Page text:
Antron Brown moves on from his 50th NHRA victory
Is 2015 the year that Antron Brown puts an emphatic stamp on his NHRA Mello Yello Drag Racing Series career?
The New Jersey native just claimed his 50th career professional victory. Brown has raced in two categories: Pro Stock Motorcycle (16 wins) and Top Fuel (34), winning the title in the latter category in 2012. You can’t get more diverse than that.
The former track and field athlete is one of only 10 NHRA drivers/riders to achieve 50 victories, and earned this milestone just 30 miles from Chesterfield, NJ, where he was raised, competing on the Old Bridge Township Raceway Park dragstrip at Englishtown.
That victory, two weeks ago at E-town is Brown’s third this year and is his own Triple Crown as he also earned his third No. 1 qualifying position in the ninth event of the year. Brown hasn’t won more than three No. 1’s in any of his professional seasons, since he began racing as a pro in 1998.
Now Brown sits lightly atop the Top Fuel standings ahead of his teammate and reigning titleholder Tony Schumacher. He’s got a miserly 28-point gap to Schumacher and is 133 points ahead of his other Don Schumacher Racing stablemate Spencer Massey as the series hits its stride, about to contest its 11th race on a 24-contest docket.
For Brown, who won his first pro Wally trophy in 1999, victory at Englishtown with all of his family and friends – not to mention all of his memories – on-site was a wondrous thing. “It’s a real dream come true for this Chesterfield kid,” said Brown, 39, after beating Brittany Force in the championship round. “We knew what was at stake when we came in here. I put everything of what this race means to the side. And that’s what the crew did.”
His first visit to the central New Jersey racetrack came in 1986, with his family of sportsman racers. “I remember it like it was yesterday,” he reminisced. “We all came out here for the Summernationals. I spent a lot of hours at the track.” Still he never thought he’d be returning here as a professional. “I always wanted to, but you never know if you’ll get the opportunity.”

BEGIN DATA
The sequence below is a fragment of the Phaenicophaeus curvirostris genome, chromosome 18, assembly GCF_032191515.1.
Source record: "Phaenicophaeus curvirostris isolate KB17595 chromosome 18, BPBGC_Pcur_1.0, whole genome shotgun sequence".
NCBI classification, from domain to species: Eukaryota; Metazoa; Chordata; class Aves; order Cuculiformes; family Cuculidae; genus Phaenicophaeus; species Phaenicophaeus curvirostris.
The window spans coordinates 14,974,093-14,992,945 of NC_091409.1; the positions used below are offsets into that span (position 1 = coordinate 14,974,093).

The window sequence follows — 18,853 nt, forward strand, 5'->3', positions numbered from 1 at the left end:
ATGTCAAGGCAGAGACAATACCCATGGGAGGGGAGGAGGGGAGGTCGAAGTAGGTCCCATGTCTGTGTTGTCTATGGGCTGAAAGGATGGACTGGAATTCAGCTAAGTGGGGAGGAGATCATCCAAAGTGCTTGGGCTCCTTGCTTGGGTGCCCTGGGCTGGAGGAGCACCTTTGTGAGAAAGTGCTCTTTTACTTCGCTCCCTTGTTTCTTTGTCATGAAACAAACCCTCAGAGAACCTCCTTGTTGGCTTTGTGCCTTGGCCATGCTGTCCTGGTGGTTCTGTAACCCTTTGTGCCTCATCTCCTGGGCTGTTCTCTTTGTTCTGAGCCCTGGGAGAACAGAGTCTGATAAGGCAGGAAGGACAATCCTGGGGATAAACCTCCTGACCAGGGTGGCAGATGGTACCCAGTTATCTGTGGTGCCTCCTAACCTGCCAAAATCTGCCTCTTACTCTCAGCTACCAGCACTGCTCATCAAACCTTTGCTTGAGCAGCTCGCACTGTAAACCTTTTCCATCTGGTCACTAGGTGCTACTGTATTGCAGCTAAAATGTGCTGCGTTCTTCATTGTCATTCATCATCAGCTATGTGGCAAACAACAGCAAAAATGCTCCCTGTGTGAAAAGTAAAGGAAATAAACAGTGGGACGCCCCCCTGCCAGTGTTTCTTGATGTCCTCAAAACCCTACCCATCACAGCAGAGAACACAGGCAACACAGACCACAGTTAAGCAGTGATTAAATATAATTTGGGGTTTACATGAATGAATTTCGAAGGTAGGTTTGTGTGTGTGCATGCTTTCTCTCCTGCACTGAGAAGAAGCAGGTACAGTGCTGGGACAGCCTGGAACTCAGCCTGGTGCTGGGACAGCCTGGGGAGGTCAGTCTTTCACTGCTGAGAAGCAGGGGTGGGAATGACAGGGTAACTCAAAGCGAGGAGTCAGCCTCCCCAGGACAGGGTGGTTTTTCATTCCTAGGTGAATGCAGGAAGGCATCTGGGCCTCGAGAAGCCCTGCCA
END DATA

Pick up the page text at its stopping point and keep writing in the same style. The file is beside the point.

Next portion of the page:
Although he won here in Pro Stock Motorcycle in 2002 and 2005, there’s always been a little extra internal pressure to hoist that Wally trophy after winning in a dragster. Brown knew his 50th win was achievable when he arrived at the Englishtown track, “But I put everything of what this race means to the side and that’s what our team did. We came in here and treated it like a race.
“Every race we come in, we put in all the hard work and put in our all,” with a team that’s been together since Brown transitioned to Top Fuel in 2008. Since the start of the 2009 season, Brown has racked up 32 victories – 10 more than his closest dragster competitor, teammate Schumacher. In a series known for statistics, Brown’s certainly are enviable: 320 starts, 50 wins, 41 runner-up positions with a W/L record of 537-266 and that 2012 T/F championship.
“We had to remind ourselves that each and every round [counts],” he said of the effort last weekend by his cohesive team led by co-crew chiefs Brian Corradi and Mark Oswald, the latter NHRA’s 1984 Funny Car champion.
While Antron Brown and his team didn’t have the follow-up they wanted from the next weekend’s race in Epping, NH, qualifying sixth yet going out in the first round to 3-time Top Fuel champ Larry Dixon, there’s another opportunity and another special weekend ahead for the Father’s Day run at Bristol, TN, the NHRA Thunder Valley Nationals.
Appropriately set in a valley adjacent to Bristol’s high-banked NASCAR oval, Bristol Dragway presents its own challenges, being one of four NHRA circuits where Brown still needs to notch another victory. He’s won at 17 of the 21 dragstrips on the schedule.
“Bristol has always been a special place,” he said. “You’re down there right in the middle of the valley and it’s one of our premier tracks. Bristol has always been good to me, just like Englishtown where we had been to the final before we won. It would be nice to get a win at Bristol. We want to cross that one off our bucket list.”
Words and Photos By Anne Proffit